Pallister highlights carbon tax effect on gas prices, spectre of NDP raising PST while in Thompson

 

 

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If the way to win voters is through their stomachs, Progressive Conservative leader Brian Pallister found common cause with many residents of Thompson when he stopped in at Popeye’s for lunch during a northern tour Sept. 6 that began in the Island Lake region and ended up in The Pas before his entourage headed back down south.

“Alice [Lavoie] is a pretty impressive woman,” said Pallister before enjoying his first meal from the Thompson summer institution. “She was telling me she lost her husband 17 years ago and she’s continued on. The restaurant business is tough. Good for her for being the legend she is and I’m really excited to have some of her love and care and food in me.”

The PCs continued to attack the NDP and their leader Wab Kinew on the topic of the carbon tax with the Sept. 10 provincial election only days away, saying in a press release that the NDP election platform committed Manitoba to meeting targets outline in the Paris Accord, which PCs say would require a $300 per tonne carbon tax that would add 60 cents to the cost of every litre of gas.

“The carbon tax is coming up. A lot people are concerned and should be,” said Pallister. “The potential for additional costs of transport of good of transport for people is real.”

The PC leader met a chief and councillors from the region while in Island Lake as well as members of the public, who told him some of the issues that they are concerned about.

“Road access, always. Every time I come to a northern community there are infrastructure issues that are raised without exception. I would say clearly health care access. Air transport issues are always on the minds of people in Northern Manitoba.”

Thompson Mayor Colleen Smook, deputy mayor Kathy Valentino, Coun. Les Ellsworth and city manager Anthony McInnis were all at Popeye’s around 11:30 a.m. when Pallister arrived, but he said he didn’t have a chance to have any formal discussions with them during his whirlwind trip through Thompson. He did have time to say that election promises made by the NDP would add up to $2 billion in extra spending, which would require additional taxes equal to a two per cent hike in the provincial sales tax, which went down from eight per cent to seven per cent July 1.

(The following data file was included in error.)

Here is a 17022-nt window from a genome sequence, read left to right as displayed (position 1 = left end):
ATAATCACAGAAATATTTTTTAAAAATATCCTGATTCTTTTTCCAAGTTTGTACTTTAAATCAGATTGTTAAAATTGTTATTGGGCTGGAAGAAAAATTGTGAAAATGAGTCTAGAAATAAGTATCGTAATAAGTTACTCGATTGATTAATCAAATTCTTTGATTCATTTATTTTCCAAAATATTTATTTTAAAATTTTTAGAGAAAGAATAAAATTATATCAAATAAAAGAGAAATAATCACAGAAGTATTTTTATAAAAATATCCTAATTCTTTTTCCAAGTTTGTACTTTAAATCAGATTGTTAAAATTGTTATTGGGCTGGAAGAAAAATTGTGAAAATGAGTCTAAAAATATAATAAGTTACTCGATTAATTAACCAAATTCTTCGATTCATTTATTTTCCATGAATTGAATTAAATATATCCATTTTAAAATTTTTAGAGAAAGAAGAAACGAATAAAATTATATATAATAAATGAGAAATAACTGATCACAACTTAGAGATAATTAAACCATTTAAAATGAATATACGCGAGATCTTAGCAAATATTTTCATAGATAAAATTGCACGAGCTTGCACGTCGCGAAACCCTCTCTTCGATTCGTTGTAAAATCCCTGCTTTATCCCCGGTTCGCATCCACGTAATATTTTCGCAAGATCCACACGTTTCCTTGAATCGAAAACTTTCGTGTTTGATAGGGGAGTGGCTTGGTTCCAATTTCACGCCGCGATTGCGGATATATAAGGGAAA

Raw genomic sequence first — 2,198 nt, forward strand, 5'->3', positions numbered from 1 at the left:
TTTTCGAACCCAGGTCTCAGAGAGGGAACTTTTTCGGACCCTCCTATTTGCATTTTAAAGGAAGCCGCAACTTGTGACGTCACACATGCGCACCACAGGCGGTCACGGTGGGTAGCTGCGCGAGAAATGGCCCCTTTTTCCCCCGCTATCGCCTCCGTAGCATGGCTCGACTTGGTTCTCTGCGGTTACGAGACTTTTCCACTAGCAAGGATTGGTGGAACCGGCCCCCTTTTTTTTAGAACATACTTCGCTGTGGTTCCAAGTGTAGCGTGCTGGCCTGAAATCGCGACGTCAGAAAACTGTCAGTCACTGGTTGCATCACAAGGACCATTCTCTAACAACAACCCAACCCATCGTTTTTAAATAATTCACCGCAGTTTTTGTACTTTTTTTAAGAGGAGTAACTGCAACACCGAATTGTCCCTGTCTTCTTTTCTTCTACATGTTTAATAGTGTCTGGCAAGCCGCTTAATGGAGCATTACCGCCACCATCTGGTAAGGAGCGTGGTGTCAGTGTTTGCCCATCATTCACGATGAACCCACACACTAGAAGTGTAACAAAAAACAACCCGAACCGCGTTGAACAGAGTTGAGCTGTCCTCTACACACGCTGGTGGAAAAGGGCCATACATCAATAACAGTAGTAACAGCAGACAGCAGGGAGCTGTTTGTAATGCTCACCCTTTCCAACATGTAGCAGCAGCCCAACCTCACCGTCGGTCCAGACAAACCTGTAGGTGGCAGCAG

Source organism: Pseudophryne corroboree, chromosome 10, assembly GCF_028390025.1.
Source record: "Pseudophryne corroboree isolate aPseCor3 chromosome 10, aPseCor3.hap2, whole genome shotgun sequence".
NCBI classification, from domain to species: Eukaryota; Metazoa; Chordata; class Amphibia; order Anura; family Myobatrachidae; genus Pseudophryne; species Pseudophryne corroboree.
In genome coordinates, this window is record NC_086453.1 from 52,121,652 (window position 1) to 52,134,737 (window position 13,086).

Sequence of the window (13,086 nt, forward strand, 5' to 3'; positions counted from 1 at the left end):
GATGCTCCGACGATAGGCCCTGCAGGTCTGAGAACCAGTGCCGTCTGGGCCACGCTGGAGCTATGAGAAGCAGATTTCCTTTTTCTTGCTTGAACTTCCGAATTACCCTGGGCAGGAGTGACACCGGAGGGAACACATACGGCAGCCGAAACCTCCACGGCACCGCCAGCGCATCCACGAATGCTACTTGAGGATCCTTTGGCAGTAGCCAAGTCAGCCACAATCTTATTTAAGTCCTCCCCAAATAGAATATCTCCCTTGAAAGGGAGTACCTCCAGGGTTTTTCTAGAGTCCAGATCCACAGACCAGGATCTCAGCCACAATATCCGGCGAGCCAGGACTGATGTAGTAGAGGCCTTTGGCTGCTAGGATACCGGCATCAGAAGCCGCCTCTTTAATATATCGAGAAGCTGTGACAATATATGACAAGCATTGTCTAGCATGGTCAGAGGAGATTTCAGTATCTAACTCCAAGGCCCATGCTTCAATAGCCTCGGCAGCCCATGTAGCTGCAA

“They missed [including the cost of] a bunch of things like $70 million they’re going to hand [Manitoba Metis Federation president] Mr. [David] Chartrand so he won’t complain about a hydro line, which Mr. Kinew promised last week, or this rebate they’re promising so they can sugar-coat their carbon tax so that it will be easier for you. They’re going to give you a rebate on your hydro. Most of us know that there’s no money tree growing behind the Legislative Assembly of Manitoba. You’re going to pay higher taxes to make these promises happen.”

Chartrand reacted Sept. 3 to an earlier reference by Pallister to the agreement between Manitoba Hydro and the MMF that the PC government cancelled.

"The original agreement was falsely described and wrongly dismissed by Pallister as nothing more than hush money and calling the Métis nation a special interest group," said Chartrand in a press release. "I cannot believe he would have the audacity to keep using this insulting talking point as part of his campaign. Mr. Kinew is simply the first leader to do the right thing, by promising to honour legally binding agreements with the Métis People."

Pallister said his party, if re-elected, would lower taxes while reducing the provincial deficit.

“We put our platform together very carefully, meticulously, and we costed out every aspect of it and we know that we can lower taxes while we’re moving towards balancing the books,” he said.

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